This page introduces and provides information on setting up Distributed Rendering.
Distributed rendering is a technique for distributing a single render job within a single frame across many computers in a network. There are different approaches to doing this, but the main concept is to reduce the render times by dividing different parts of the rendering pipeline and giving each participant different parts of the job. The most common way to do this is to divide the frame to be rendered into small regions (buckets) and give each machine to render a number of them; then get the results and combine them into the final image.
The V-Ray Standalone version included in the 3ds Max installer is intended for DR use when V-Ray RT is set to ActiveShade or Production mode. It is not a replacement for the 3ds Max render slave, which is intended for use with the V-Ray Adv. renderer.
V-Ray supports DR. It divides the frame into regions and spreads them across the participants in the distributed rendering. This is done completely through TCP/IP protocol which is the standard protocol of the Internet and thus the most common protocol that is supported by the hardware. V-Ray itself does not need additional file or directory sharing (note that you may actually need some file/directory sharing for the bitmaps or other additional files used during rendering). The distribution management is divided into Render Clients and Render Servers.
The render client is the computer that the user is currently using and from which the rendering is started. It divides the frame into rendering regions and spreads it across the Render Servers. It distributes data to the render servers for processing and collects the results.
A render server is a computer that is part of the so-called render farm - it requests render data from the render client, processes it and sends the result back.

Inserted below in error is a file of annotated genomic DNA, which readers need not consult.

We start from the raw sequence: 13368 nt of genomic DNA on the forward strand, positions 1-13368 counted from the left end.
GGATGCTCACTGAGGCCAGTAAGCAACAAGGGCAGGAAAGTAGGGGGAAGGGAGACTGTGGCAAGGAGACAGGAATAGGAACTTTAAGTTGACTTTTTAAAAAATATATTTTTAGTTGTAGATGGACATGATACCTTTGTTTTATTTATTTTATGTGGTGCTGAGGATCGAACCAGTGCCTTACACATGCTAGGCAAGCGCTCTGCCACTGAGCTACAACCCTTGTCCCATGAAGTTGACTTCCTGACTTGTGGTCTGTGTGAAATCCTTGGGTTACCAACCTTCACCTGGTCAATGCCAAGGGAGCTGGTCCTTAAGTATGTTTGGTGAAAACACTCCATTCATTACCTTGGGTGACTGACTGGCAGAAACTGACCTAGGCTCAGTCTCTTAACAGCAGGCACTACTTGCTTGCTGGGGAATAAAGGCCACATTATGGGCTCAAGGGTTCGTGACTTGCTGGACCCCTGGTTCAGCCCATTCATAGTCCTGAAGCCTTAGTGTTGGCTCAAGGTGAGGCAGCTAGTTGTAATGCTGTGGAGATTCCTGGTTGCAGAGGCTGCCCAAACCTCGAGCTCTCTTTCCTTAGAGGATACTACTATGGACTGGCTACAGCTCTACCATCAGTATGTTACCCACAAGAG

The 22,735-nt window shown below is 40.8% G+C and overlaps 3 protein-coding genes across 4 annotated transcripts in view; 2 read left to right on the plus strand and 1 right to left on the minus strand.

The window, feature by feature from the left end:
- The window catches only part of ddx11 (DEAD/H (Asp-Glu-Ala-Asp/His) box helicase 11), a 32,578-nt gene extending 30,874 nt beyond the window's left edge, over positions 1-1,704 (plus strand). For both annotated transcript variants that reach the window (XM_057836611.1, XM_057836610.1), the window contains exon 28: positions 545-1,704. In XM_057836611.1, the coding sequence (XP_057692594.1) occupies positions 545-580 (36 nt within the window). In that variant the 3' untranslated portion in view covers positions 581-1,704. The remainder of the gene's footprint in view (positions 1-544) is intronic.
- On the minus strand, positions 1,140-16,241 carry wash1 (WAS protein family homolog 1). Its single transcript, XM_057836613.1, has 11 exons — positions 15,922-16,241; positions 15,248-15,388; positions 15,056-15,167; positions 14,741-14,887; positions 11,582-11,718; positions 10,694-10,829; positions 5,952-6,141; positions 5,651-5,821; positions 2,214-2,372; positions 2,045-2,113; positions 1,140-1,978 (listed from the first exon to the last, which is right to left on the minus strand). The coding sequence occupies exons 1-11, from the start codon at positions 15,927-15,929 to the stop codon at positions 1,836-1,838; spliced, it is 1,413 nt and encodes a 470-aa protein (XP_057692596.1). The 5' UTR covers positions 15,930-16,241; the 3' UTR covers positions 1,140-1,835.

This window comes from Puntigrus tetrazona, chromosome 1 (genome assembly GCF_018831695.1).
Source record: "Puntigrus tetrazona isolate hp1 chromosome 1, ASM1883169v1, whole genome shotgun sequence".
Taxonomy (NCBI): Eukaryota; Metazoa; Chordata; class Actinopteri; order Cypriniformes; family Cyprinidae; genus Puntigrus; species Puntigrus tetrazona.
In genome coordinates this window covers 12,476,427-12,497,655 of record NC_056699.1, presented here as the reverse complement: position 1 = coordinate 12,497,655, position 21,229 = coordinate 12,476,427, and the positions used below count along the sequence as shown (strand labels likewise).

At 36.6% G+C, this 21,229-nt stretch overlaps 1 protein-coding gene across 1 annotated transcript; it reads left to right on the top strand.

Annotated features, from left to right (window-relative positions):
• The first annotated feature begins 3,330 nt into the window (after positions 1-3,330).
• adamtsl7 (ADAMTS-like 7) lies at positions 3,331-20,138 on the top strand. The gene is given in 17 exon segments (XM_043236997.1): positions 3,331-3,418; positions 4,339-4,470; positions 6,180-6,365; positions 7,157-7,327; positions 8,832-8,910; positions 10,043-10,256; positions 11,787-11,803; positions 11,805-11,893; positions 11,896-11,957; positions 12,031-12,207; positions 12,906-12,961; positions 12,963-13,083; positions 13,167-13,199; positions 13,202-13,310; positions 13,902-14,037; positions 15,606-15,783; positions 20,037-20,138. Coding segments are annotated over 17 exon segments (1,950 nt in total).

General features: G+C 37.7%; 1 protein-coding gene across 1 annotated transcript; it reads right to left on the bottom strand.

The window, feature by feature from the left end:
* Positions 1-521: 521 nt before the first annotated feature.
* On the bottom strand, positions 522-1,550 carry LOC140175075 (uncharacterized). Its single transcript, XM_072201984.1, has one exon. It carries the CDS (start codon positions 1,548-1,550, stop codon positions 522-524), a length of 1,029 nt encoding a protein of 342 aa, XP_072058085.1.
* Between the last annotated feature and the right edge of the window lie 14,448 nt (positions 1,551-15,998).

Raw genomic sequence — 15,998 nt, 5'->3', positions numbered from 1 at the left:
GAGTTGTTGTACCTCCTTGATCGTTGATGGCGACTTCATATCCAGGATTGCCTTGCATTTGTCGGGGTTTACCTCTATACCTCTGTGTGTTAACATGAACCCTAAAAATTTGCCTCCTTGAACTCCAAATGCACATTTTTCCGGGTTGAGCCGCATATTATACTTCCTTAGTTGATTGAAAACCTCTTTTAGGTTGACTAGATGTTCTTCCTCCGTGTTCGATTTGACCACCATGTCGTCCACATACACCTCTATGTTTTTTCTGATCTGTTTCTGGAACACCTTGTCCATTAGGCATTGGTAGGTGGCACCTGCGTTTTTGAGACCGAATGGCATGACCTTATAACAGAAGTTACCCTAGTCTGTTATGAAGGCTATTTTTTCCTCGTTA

If you create a fresh install of 3ds Max on a machine, you will need run at least one Backburner job with this machine as a server, before you can use the machine for distributed rendering.
First start with the testing of the render server:
Start the vrayspawnerXX.exe program from the Start menu (Start menu > Programs > Chaos Group > V-Ray for 3dsmax > Distributed rendering > Launch V-Ray DR spawner). It will automatically try to find the 3dsmax.exe file and start it in server mode. You should end up with 3dsmax minimized down in the task bar. It should have the title "vraydummy.max". If 3ds Max stays there alive without closing then you have the Render Server part working. If you see a 3ds Max window flashing on the taskbar and then disappearing, right-click on the V-Ray DR spawner icon in the taskbar tray, select Exit to close the DR spawner, and try running a regular Backburner job with this machine as the server. After that, try to start the V-Ray DR spawner again.
Now test the render client:
Open your 3ds Max as you normally would.
Open a scene you would like to render (preferably a simple one for this test).
Choose V-Ray as your current renderer and make sure you have checked Distributed Rendering ON in the V-Ray System section.
Press the Settings button in the Distributed Rendering section.
Add the machines used for rendering – either with their IP address or their network name and close the dialog.
Render the scene as you normally would. You should see the buckets rendered by the different servers.